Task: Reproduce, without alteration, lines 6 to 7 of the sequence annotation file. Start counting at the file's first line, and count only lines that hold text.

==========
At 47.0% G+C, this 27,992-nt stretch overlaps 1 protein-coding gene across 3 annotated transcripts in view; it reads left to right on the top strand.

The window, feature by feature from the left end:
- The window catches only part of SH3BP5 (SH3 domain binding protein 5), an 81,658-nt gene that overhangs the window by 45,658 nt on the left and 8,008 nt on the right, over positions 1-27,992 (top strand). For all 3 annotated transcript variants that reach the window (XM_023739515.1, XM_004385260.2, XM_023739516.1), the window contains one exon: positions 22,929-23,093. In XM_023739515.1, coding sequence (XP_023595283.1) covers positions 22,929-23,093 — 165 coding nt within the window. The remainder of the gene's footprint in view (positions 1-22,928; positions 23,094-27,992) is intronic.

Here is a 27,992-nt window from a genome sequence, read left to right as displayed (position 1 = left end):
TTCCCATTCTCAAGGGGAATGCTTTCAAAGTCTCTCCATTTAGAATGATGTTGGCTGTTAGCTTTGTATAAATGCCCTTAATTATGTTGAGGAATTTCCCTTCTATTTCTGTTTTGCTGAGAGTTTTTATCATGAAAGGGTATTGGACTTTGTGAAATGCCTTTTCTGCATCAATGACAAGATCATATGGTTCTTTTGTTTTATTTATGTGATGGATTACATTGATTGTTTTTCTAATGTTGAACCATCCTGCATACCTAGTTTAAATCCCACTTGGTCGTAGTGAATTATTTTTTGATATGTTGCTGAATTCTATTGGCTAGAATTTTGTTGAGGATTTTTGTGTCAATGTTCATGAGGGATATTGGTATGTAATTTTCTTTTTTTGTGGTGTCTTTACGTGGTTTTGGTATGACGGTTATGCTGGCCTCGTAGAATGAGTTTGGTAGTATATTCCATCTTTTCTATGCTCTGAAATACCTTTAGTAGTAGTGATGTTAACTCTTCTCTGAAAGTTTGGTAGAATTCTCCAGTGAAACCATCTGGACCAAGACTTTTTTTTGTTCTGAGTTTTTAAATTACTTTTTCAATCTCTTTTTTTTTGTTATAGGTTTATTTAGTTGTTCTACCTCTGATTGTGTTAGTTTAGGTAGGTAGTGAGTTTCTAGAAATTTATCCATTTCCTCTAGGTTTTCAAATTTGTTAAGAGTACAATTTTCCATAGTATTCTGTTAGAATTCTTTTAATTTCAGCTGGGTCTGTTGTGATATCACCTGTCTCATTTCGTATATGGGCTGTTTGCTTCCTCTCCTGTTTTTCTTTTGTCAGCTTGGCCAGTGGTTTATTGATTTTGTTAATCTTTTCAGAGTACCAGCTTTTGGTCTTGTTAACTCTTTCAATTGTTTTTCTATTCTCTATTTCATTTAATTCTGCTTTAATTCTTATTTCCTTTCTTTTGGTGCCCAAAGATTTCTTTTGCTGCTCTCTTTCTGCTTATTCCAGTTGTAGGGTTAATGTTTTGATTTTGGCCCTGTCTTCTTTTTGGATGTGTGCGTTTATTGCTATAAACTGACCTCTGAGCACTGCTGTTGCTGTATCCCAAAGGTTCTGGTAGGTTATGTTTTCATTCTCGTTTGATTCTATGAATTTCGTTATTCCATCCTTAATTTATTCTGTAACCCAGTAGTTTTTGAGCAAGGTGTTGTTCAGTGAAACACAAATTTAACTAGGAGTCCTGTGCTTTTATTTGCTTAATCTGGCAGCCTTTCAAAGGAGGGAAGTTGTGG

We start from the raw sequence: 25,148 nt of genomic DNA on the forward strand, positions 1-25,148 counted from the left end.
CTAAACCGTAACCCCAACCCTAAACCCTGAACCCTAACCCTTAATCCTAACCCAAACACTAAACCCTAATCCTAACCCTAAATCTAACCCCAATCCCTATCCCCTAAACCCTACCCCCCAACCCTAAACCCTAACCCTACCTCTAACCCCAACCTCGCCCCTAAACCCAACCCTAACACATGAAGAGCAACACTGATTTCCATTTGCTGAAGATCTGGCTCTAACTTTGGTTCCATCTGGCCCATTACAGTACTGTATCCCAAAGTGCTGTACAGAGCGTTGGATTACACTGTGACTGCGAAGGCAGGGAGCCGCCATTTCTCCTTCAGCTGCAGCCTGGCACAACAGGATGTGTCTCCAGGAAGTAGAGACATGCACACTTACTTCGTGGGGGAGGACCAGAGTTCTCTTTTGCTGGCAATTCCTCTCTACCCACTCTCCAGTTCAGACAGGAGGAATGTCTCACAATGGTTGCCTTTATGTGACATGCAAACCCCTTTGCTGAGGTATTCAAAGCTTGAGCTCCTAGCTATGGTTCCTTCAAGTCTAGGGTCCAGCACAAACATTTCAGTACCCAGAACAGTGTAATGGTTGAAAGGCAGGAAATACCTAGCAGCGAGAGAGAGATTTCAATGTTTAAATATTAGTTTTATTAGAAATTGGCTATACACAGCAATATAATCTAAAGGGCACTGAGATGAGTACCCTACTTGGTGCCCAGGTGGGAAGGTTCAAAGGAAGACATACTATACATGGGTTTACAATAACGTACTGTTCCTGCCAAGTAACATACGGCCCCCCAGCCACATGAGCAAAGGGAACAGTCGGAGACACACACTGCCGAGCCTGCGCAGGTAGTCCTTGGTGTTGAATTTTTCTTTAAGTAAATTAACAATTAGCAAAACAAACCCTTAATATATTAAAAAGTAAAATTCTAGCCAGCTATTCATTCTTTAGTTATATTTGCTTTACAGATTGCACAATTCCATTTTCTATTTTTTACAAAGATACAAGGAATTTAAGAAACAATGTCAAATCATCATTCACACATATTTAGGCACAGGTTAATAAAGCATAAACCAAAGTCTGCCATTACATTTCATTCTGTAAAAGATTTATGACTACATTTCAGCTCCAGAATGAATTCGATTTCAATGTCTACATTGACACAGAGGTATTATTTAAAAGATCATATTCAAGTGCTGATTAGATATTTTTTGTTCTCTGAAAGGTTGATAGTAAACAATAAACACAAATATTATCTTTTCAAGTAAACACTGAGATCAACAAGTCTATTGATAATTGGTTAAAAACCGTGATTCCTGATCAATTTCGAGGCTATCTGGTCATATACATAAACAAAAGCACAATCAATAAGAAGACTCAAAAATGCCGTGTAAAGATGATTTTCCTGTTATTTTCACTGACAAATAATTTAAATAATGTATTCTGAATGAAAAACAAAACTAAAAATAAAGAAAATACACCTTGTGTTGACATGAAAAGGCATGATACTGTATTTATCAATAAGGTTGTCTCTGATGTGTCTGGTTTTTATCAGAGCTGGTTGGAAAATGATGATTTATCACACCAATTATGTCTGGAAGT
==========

We start from the raw sequence: 25,148 nt of genomic DNA on the forward strand, positions 1-25,148 counted from the left end.
CTAAACCGTAACCCCAACCCTAAACCCTGAACCCTAACCCTTAATCCTAACCCAAACACTAAACCCTAATCCTAACCCTAAATCTAACCCCAATCCCTATCCCCTAAACCCTACCCCCCAACCCTAAACCCTAACCCTACCTCTAACCCCAACCTCGCCCCTAAACCCAACCCTAACACATGAAGAGCAACACTGATTTCCATTTGCTGAAGATCTGGCTCTAACTTTGGTTCCATCTGGCCCATTACAGTACTGTATCCCAAAGTGCTGTACAGAGCGTTGGATTACACTGTGACTGCGAAGGCAGGGAGCCGCCATTTCTCCTTCAGCTGCAGCCTGGCACAACAGGATGTGTCTCCAGGAAGTAGAGACATGCACACTTACTTCGTGGGGGAGGACCAGAGTTCTCTTTTGCTGGCAATTCCTCTCTACCCACTCTCCAGTTCAGACAGGAGGAATGTCTCACAATGGTTGCCTTTATGTGACATGCAAACCCCTTTGCTGAGGTATTCAAAGCTTGAGCTCCTAGCTATGGTTCCTTCAAGTCTAGGGTCCAGCACAAACATTTCAGTACCCAGAACAGTGTAATGGTTGAAAGGCAGGAAATACCTAGCAGCGAGAGAGAGATTTCAATGTTTAAATATTAGTTTTATTAGAAATTGGCTATACACAGCAATATAATCTAAAGGGCACTGAGATGAGTACCCTACTTGGTGCCCAGGTGGGAAGGTTCAAAGGAAGACATACTATACATGGGTTTACAATAACGTACTGTTCCTGCCAAGTAACATACGGCCCCCCAGCCACATGAGCAAAGGGAACAGTCGGAGACACACACTGCCGAGCCTGCGCAGGTAGTCCTTGGTGTTGAATTTTTCTTTAAGTAAATTAACAATTAGCAAAACAAACCCTTAATATATTAAAAAGTAAAATTCTAGCCAGCTATTCATTCTTTAGTTATATTTGCTTTACAGATTGCACAATTCCATTTTCTATTTTTTACAAAGATACAAGGAATTTAAGAAACAATGTCAAATCATCATTCACACATATTTAGGCACAGGTTAATAAAGCATAAACCAAAGTCTGCCATTACATTTCATTCTGTAAAAGATTTATGACTACATTTCAGCTCCAGAATGAATTCGATTTCAATGTCTACATTGACACAGAGGTATTATTTAAAAGATCATATTCAAGTGCTGATTAGATATTTTTTGTTCTCTGAAAGGTTGATAGTAAACAATAAACACAAATATTATCTTTTCAAGTAAACACTGAGATCAACAAGTCTATTGATAATTGGTTAAAAACCGTGATTCCTGATCAATTTCGAGGCTATCTGGTCATATACATAAACAAAAGCACAATCAATAAGAAGACTCAAAAATGCCGTGTAAAGATGATTTTCCTGTTATTTTCACTGACAAATAATTTAAATAATGTATTCTGAATGAAAAACAAAACTAAAAATAAAGAAAATACACCTTGTGTTGACATGAAAAGGCATGATACTGTATTTATCAATAAGGTTGTCTCTGATGTGTCTGGTTTTTATCAGAGCTGGTTGGAAAATGATGATTTATCACACCAATTATGTCTGGAAGT